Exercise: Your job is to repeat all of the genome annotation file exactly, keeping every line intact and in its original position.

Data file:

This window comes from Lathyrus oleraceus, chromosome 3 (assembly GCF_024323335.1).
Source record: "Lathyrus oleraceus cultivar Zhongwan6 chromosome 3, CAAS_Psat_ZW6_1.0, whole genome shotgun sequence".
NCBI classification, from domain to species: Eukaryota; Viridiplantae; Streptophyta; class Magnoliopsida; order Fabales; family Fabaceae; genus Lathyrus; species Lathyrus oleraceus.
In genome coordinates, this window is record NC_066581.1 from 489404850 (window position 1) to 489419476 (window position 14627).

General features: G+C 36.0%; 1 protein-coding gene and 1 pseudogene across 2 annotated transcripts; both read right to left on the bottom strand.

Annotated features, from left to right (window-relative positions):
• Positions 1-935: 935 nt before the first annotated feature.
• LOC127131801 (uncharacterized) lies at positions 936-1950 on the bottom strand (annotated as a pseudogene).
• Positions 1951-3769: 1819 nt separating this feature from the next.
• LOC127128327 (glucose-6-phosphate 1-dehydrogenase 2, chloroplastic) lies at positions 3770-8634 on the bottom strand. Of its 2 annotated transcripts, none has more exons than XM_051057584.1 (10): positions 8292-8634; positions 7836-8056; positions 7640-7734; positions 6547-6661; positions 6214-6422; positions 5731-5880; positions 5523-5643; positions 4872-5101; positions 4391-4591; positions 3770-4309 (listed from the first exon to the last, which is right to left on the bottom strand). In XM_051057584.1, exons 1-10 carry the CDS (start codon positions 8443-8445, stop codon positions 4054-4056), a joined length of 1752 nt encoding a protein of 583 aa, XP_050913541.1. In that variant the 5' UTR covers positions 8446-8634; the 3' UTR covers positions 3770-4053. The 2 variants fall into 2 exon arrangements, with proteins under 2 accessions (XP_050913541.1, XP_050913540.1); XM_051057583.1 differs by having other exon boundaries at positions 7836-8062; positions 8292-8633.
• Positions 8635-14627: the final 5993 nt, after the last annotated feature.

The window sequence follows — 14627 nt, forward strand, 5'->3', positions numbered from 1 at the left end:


This window comes from Lathyrus oleraceus, chromosome 3 (assembly GCF_024323335.1).
Source record: "Lathyrus oleraceus cultivar Zhongwan6 chromosome 3, CAAS_Psat_ZW6_1.0, whole genome shotgun sequence".
NCBI classification, from domain to species: Eukaryota; Viridiplantae; Streptophyta; class Magnoliopsida; order Fabales; family Fabaceae; genus Lathyrus; species Lathyrus oleraceus.
In genome coordinates, this window is record NC_066581.1 from 489404850 (window position 1) to 489419476 (window position 14627).

General features: G+C 36.0%; 1 protein-coding gene and 1 pseudogene across 2 annotated transcripts; both read right to left on the bottom strand.

Annotated features, from left to right (window-relative positions):
• Positions 1-935: 935 nt before the first annotated feature.
• LOC127131801 (uncharacterized) lies at positions 936-1950 on the bottom strand (annotated as a pseudogene).
• Positions 1951-3769: 1819 nt separating this feature from the next.
• LOC127128327 (glucose-6-phosphate 1-dehydrogenase 2, chloroplastic) lies at positions 3770-8634 on the bottom strand. Of its 2 annotated transcripts, none has more exons than XM_051057584.1 (10): positions 8292-8634; positions 7836-8056; positions 7640-7734; positions 6547-6661; positions 6214-6422; positions 5731-5880; positions 5523-5643; positions 4872-5101; positions 4391-4591; positions 3770-4309 (listed from the first exon to the last, which is right to left on the bottom strand). In XM_051057584.1, exons 1-10 carry the CDS (start codon positions 8443-8445, stop codon positions 4054-4056), a joined length of 1752 nt encoding a protein of 583 aa, XP_050913541.1. In that variant the 5' UTR covers positions 8446-8634; the 3' UTR covers positions 3770-4053. The 2 variants fall into 2 exon arrangements, with proteins under 2 accessions (XP_050913541.1, XP_050913540.1); XM_051057583.1 differs by having other exon boundaries at positions 7836-8062; positions 8292-8633.
• Positions 8635-14627: the final 5993 nt, after the last annotated feature.

The window sequence follows — 14627 nt, forward strand, 5'->3', positions numbered from 1 at the left end: